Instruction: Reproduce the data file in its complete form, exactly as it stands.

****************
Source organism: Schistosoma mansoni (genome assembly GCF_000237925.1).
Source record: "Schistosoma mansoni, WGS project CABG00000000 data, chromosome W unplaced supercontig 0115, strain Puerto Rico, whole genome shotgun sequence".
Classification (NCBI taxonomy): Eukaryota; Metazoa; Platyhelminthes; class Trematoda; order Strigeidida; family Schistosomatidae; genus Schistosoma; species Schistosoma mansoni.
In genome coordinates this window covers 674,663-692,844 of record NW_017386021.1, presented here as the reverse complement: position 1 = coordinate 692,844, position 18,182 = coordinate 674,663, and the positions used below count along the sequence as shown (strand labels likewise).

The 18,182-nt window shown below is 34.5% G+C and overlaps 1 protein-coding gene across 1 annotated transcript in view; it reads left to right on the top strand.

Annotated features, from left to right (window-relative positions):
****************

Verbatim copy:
Source organism: Schistosoma mansoni (genome assembly GCF_000237925.1).
Source record: "Schistosoma mansoni, WGS project CABG00000000 data, chromosome W unplaced supercontig 0115, strain Puerto Rico, whole genome shotgun sequence".
Classification (NCBI taxonomy): Eukaryota; Metazoa; Platyhelminthes; class Trematoda; order Strigeidida; family Schistosomatidae; genus Schistosoma; species Schistosoma mansoni.
In genome coordinates this window covers 674,663-692,844 of record NW_017386021.1, presented here as the reverse complement: position 1 = coordinate 692,844, position 18,182 = coordinate 674,663, and the positions used below count along the sequence as shown (strand labels likewise).

The 18,182-nt window shown below is 34.5% G+C and overlaps 1 protein-coding gene across 1 annotated transcript in view; it reads left to right on the top strand.

Annotated features, from left to right (window-relative positions):